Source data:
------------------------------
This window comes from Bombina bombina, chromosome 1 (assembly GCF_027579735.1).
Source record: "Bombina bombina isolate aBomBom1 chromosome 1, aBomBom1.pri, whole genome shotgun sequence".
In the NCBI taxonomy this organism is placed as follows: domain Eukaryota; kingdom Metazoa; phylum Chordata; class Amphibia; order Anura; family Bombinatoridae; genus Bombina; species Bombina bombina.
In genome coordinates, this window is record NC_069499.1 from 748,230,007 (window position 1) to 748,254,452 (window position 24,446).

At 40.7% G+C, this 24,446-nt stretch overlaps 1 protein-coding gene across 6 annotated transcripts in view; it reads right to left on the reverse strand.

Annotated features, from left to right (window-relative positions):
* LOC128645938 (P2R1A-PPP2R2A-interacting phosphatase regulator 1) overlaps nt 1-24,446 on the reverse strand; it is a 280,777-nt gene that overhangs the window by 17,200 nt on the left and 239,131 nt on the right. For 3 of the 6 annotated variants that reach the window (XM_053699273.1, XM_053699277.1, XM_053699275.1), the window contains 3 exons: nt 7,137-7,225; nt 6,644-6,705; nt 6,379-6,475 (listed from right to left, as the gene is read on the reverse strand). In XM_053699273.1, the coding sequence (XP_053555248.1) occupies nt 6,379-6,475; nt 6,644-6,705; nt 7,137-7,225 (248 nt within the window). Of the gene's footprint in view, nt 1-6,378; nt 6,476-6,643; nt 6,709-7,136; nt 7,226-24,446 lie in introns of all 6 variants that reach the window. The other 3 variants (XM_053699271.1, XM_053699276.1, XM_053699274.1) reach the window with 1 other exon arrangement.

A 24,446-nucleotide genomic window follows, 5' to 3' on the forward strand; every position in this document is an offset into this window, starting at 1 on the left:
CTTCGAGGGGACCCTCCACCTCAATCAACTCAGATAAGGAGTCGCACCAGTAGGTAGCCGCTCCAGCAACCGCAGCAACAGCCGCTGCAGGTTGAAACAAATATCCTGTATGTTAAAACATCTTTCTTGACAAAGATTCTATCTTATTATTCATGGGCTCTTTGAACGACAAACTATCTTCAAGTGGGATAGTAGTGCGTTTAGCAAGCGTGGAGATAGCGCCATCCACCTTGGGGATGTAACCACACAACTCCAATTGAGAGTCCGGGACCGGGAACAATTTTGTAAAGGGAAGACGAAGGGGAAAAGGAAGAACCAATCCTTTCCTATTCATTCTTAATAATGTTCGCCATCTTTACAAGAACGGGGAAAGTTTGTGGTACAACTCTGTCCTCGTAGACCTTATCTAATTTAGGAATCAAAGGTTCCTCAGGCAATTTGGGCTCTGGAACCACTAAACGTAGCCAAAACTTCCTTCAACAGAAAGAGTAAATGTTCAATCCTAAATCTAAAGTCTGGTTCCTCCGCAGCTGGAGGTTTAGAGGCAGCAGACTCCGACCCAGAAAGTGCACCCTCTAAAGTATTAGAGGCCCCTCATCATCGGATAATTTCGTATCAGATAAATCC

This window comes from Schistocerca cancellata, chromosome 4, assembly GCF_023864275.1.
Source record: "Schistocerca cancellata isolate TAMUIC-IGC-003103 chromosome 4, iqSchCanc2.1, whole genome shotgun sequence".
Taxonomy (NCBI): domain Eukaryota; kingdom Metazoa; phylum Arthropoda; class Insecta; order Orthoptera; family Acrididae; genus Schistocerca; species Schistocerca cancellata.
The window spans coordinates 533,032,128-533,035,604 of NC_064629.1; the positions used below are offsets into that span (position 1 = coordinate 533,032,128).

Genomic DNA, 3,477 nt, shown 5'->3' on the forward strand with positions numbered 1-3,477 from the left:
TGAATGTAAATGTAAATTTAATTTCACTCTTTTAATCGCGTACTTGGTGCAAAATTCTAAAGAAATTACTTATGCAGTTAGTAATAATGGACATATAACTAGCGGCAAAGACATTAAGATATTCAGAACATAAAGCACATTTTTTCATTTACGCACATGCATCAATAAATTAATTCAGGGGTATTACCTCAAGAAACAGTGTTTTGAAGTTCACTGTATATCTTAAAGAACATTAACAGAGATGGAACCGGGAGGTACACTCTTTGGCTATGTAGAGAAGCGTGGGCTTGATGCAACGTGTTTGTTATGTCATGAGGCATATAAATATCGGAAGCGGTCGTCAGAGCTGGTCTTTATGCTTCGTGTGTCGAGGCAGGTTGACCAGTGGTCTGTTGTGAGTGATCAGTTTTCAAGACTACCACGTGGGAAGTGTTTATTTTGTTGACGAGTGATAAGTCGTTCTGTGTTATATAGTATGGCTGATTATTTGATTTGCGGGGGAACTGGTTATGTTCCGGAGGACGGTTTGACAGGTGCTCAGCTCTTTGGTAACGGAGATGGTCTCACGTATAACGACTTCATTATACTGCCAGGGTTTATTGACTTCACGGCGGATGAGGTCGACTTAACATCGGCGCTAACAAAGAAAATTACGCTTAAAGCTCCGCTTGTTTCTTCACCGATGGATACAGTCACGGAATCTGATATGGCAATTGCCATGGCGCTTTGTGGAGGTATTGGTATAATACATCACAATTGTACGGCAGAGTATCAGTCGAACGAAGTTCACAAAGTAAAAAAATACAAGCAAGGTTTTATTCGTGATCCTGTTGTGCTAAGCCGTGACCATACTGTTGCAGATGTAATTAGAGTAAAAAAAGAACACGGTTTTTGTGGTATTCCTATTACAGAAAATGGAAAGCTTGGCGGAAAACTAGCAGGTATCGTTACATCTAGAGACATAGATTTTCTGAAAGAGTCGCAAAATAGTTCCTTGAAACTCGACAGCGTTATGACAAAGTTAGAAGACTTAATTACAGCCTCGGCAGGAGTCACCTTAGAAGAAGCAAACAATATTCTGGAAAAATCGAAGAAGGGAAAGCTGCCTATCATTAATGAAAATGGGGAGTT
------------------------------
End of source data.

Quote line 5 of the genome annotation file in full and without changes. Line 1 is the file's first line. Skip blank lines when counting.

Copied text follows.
At 40.7% G+C, this 24,446-nt stretch overlaps 1 protein-coding gene across 6 annotated transcripts in view; it reads right to left on the reverse strand.